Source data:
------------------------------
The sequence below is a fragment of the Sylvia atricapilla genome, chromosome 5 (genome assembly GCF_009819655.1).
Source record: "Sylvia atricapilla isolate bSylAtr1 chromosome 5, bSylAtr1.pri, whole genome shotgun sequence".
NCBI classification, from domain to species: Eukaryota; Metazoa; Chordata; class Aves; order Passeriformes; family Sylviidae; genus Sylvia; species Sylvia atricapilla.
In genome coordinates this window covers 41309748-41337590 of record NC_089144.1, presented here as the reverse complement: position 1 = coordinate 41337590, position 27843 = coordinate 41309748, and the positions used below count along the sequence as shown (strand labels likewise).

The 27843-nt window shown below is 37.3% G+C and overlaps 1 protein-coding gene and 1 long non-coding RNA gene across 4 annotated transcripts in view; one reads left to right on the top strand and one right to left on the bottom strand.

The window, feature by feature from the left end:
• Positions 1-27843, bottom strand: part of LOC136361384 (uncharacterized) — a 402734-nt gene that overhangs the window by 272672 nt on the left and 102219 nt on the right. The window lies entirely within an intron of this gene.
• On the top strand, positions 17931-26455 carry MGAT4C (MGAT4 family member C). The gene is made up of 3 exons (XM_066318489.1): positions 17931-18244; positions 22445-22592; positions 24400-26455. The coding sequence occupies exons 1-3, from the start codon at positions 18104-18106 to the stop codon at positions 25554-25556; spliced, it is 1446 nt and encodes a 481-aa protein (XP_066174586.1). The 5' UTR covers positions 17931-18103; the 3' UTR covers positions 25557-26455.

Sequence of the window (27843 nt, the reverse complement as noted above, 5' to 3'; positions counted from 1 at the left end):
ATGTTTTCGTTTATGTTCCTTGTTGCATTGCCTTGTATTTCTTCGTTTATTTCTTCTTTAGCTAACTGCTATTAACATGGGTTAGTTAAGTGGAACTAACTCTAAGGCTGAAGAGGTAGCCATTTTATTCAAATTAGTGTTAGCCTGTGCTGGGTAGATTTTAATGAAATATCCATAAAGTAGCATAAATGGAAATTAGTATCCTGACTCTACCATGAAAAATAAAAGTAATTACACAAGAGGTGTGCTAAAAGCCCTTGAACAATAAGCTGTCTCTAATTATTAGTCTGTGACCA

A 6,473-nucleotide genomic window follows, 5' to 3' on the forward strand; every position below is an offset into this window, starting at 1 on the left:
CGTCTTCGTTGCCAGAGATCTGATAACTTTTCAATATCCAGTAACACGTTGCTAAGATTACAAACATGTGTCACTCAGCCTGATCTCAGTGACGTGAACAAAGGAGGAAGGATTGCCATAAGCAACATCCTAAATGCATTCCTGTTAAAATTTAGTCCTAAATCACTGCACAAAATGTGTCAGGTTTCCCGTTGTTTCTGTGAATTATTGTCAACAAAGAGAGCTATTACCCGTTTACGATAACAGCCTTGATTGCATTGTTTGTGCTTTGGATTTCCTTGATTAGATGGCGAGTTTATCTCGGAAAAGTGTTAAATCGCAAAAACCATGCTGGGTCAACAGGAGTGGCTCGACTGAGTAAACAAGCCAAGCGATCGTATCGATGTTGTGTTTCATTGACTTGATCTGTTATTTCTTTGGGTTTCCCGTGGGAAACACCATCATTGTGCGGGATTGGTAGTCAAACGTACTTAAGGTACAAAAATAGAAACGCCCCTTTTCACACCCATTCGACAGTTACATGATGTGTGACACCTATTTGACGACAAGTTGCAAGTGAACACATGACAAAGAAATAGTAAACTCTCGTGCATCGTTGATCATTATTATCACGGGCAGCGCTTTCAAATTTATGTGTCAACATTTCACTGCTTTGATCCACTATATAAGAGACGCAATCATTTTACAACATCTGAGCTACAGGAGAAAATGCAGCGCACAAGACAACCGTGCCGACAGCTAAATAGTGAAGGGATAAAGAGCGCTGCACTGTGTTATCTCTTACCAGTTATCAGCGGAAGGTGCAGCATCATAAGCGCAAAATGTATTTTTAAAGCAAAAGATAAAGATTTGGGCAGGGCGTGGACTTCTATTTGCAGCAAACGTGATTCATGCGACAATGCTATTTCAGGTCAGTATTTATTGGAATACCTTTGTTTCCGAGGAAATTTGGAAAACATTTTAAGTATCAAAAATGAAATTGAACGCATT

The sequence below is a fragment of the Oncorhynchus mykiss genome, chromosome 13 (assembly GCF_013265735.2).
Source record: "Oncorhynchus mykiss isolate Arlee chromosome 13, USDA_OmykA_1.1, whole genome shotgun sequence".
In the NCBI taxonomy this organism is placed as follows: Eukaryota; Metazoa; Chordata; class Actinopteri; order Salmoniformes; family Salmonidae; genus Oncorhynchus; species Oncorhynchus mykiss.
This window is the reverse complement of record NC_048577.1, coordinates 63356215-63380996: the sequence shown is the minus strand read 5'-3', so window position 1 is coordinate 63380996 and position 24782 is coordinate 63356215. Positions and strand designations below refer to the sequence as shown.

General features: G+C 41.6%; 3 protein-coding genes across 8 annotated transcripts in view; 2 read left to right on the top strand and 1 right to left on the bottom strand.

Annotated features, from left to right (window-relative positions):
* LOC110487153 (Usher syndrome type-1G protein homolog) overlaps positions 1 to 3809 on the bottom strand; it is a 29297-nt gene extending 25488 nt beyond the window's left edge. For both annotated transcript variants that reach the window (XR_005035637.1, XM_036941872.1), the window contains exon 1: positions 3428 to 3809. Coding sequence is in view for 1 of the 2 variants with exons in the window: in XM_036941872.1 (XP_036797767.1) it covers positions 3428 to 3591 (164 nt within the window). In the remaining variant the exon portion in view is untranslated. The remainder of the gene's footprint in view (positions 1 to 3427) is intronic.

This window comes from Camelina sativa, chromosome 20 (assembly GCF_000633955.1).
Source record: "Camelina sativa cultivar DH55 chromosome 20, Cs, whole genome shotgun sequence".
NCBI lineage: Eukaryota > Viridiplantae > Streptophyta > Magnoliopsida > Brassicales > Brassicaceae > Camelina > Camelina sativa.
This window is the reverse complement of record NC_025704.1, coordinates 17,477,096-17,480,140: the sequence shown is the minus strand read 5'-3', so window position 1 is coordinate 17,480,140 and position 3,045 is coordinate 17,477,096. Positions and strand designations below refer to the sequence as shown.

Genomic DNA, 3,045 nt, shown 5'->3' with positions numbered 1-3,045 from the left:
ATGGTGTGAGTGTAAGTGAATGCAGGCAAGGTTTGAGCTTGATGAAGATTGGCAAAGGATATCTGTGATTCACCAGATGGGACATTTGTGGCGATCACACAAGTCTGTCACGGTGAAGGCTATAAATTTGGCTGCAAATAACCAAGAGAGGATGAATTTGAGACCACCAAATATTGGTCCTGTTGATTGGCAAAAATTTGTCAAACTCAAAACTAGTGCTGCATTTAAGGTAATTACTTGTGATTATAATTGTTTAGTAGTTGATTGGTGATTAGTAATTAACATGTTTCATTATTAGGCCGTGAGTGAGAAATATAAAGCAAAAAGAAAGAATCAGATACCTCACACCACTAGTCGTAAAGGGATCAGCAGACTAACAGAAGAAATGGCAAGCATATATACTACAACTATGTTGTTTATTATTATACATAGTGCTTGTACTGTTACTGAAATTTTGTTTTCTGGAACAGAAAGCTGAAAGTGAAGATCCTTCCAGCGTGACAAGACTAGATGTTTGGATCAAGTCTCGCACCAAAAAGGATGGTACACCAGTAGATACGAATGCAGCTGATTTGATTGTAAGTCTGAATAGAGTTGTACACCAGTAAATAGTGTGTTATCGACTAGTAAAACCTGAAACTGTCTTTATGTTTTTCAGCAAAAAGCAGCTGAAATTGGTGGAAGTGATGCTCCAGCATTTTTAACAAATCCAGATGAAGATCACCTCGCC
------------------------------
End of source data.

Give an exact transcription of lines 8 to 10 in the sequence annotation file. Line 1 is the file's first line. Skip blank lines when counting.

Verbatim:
• On the top strand, positions 17931-26455 carry MGAT4C (MGAT4 family member C). The gene is made up of 3 exons (XM_066318489.1): positions 17931-18244; positions 22445-22592; positions 24400-26455. The coding sequence occupies exons 1-3, from the start codon at positions 18104-18106 to the stop codon at positions 25554-25556; spliced, it is 1446 nt and encodes a 481-aa protein (XP_066174586.1). The 5' UTR covers positions 17931-18103; the 3' UTR covers positions 25557-26455.

Sequence of the window (27843 nt, the reverse complement as noted above, 5' to 3'; positions counted from 1 at the left end):
ATGTTTTCGTTTATGTTCCTTGTTGCATTGCCTTGTATTTCTTCGTTTATTTCTTCTTTAGCTAACTGCTATTAACATGGGTTAGTTAAGTGGAACTAACTCTAAGGCTGAAGAGGTAGCCATTTTATTCAAATTAGTGTTAGCCTGTGCTGGGTAGATTTTAATGAAATATCCATAAAGTAGCATAAATGGAAATTAGTATCCTGACTCTACCATGAAAAATAAAAGTAATTACACAAGAGGTGTGCTAAAAGCCCTTGAACAATAAGCTGTCTCTAATTATTAGTCTGTGACCA